Most people think that organizing, and putting together a party at home is an easy feat, but who truly understand all the underlying hassles and issues that would come with planning the perfect party?
Here, we are not talking about large festive parties or a huge bash with music and well-dressesd party-goers. How about being a good host for even a simple New Year's eve get-together with close friends?
Let us take a look at what constitutes to good parties and bad parties here.
Good Parties and Gatherings
I have attended a handful of house parties myself - a couple of small-scale shindigs, and a couple of dinner parties (not counting gatherings, of course). While for some, one could see the hosts truly putting in efforts to make the guests feel welcome and enjoyable, there are some whereby (perhaps due to the lack of experience?) for others, one wonders about the true intention of this party, inadvertently.
(i) The hosts take the trouble to clean up the house and even decorate it a little, arranging for music (DJs or an Ipad connected to a set of speakers, it does not matter), ensuring that the guests are well-taken care of in terms of entertainment and food
(ii) Guest list? While some hosts may be able to accommodate more guests in their homes, and hence are able to invite more diversified groups of guests, those who couldn't hold a huge bash would try to ensure that their guests are at least on friendly terms with each other or do not mix people who are different as day and night.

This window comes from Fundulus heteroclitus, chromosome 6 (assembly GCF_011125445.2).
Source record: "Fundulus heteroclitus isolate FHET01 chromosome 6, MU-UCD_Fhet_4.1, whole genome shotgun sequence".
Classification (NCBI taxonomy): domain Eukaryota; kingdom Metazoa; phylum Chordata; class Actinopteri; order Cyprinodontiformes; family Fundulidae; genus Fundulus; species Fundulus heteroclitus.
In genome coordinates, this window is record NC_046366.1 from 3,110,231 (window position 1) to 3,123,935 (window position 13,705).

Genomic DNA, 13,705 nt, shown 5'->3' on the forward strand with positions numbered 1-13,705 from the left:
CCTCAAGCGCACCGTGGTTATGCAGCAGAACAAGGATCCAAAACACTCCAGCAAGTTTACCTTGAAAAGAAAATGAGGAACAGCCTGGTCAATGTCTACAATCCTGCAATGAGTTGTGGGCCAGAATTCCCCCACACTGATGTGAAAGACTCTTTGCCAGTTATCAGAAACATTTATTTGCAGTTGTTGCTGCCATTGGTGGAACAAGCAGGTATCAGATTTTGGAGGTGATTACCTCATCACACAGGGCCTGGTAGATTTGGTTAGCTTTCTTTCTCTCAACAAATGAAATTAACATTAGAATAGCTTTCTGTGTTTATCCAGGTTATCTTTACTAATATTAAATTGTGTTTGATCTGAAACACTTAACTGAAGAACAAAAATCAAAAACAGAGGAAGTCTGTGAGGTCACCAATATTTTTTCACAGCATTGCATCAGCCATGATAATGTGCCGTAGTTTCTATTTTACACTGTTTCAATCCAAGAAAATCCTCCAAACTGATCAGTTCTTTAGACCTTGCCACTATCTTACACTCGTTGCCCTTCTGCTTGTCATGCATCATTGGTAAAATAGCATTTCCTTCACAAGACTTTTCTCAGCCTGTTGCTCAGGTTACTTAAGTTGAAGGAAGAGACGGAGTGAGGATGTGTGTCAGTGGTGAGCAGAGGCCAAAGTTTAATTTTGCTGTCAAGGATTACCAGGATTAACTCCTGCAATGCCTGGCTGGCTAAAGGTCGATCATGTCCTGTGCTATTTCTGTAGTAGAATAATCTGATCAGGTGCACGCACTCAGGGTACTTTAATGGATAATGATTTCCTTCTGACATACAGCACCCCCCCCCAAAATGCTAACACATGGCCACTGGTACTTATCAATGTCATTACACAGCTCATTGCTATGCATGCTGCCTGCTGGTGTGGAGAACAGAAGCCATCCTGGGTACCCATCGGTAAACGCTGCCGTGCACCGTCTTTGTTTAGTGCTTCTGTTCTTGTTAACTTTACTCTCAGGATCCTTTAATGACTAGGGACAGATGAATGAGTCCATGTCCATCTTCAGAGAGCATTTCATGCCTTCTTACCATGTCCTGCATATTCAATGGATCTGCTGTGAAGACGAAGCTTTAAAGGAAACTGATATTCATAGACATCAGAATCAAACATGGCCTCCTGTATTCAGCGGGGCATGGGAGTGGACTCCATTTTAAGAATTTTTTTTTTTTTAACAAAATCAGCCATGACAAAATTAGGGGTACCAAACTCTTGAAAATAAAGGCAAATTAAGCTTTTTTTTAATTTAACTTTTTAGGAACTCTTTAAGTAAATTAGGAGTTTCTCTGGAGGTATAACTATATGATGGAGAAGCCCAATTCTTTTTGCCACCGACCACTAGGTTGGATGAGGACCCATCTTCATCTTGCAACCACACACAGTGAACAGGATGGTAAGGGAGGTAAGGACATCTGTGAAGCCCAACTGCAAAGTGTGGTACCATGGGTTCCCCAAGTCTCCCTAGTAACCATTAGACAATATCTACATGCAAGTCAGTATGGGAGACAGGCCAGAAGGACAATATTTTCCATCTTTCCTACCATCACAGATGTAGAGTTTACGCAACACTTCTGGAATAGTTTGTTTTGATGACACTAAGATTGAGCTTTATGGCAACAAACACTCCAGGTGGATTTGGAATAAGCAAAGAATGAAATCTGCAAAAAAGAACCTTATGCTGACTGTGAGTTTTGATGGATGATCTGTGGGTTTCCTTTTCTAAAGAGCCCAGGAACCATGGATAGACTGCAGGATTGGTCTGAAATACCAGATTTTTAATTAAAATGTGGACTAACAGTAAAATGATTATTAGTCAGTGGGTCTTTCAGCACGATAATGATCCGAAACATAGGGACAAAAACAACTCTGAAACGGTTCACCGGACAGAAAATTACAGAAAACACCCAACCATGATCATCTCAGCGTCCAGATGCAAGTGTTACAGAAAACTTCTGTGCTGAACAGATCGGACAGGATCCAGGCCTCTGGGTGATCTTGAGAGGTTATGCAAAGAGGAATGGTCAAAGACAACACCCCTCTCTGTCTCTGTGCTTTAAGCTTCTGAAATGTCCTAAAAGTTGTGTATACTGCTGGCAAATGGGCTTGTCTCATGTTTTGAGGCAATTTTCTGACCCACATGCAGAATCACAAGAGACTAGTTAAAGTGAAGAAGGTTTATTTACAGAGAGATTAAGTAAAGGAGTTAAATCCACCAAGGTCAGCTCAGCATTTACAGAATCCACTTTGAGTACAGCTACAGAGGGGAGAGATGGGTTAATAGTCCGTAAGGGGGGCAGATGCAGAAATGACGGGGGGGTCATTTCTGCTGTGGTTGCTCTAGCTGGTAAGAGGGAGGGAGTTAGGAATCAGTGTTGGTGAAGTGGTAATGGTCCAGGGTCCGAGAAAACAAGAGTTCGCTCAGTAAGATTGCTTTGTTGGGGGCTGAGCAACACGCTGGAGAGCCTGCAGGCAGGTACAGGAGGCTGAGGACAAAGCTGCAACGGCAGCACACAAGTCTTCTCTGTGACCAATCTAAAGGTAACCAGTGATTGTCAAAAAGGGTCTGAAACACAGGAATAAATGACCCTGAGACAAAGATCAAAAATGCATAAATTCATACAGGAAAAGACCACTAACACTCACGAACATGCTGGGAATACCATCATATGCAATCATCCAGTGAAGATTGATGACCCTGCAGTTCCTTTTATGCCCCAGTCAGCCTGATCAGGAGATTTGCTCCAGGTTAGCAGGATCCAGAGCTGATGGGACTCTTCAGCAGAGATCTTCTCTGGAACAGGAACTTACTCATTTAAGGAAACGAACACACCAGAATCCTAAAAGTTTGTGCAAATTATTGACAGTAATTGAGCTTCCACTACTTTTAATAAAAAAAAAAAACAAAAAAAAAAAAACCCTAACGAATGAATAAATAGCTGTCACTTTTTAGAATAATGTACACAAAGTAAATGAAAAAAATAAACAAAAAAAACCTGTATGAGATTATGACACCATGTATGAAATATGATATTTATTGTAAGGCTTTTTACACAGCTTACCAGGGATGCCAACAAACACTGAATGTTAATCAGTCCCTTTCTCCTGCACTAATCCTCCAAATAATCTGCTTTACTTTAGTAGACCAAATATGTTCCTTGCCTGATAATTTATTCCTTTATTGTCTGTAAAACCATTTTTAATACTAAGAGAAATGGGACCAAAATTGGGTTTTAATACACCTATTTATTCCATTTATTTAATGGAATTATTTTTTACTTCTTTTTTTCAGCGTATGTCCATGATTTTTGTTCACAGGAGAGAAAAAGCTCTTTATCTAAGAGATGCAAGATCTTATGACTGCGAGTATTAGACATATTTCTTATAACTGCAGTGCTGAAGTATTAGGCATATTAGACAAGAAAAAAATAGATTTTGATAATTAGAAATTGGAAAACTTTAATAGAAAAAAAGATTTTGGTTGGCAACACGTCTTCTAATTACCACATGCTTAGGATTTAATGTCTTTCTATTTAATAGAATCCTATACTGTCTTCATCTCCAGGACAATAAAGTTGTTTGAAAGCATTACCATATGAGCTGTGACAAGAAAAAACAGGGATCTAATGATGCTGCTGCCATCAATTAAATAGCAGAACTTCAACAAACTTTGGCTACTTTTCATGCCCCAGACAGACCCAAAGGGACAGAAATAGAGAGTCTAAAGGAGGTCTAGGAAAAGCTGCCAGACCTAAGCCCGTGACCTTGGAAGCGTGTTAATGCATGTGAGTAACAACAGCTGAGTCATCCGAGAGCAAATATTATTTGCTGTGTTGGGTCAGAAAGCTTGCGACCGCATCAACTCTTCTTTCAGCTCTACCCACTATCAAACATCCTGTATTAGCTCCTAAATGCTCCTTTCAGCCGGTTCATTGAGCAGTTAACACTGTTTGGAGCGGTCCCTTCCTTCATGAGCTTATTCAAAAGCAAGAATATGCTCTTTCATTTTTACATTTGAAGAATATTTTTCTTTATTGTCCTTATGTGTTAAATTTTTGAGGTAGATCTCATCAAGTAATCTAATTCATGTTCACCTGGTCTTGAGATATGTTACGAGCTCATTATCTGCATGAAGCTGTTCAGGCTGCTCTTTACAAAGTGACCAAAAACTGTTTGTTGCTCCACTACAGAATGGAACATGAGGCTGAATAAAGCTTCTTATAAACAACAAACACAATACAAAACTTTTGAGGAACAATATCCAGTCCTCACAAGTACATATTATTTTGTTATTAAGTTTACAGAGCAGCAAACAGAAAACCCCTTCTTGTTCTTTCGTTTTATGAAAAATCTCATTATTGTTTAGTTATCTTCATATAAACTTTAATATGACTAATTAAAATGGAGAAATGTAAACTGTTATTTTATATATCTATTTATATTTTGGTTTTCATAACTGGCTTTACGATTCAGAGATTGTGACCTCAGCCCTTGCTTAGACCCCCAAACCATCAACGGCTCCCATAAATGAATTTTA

(iii) Whether it is a BBQ party, a sit-down dinner party, a dance party with finger foods, or movie / mahjong party, the hosts always ensure that there is ample food to go around. It does not matter whether the food items are catered, home-cooked, steamboat concept, bought from stalls outside or to order food delivery, they ensure that the food are tasty, aplenty, and there's suitability for everyone (i.e. not too spicy, there is vegetarian, kosher or halal varieties if they've guests who have special requests).
(iv) The hosts ensure that the guests are well-entertained, whether they get to mingle comfortably on couches / bar stools, playing card or mahjong games together, able to watch good movies on a big screen or simply sitting around the dinner table cracking jokes and chatting.
(v) A good host knows how to manage expectations and set the house rules well. For instance, they prepare the guests well - informing or hinting before if a party is posh and requires a certain dress code, or it would be an informal, laid-back party in which simple food is being prepared. Also, if there's a strict timing to be adhered to, or which rooms are off-limits, etc, the hosts would set these straight before the party is in full swing, so the guests know what their entitlements are.
(vi) Lastly, a good host is able to mingle with, and join the guests in kicking back their heels and having fun while at the same time, managing a good party and keeping it going all night long.
Bad Parties and Gatherings
How about parties that leaves a bad taste in one's mouth, and here are we are not talking about being drunk?
(i) Food Management Expectations
Right...remember, if it is not meant to be a lunch or dinner party, the host should feel free to be frank to their guests in informing them that they should take their meals before heading over. It would be rather awkward if someone invites a group of friends to their home at mealtimes to play cards or mahjong, and upon arrival, watch the host and family eating dinner while the guests' stomaches are rumbling.
"Yes, our group of friends usually gather at someone's house for festivals. That New Year, Thomas* invited us to his place to play cards, at 6pm. So we assumed that we would be having dinner together. When we got there, we watched him and his wife eating take-away KFCs and they suggested to us the coffeeshops nearby where we could grab dinner if we hadnt eaten... I mean, it was kind of rude..." Jenson* tells us of his experience.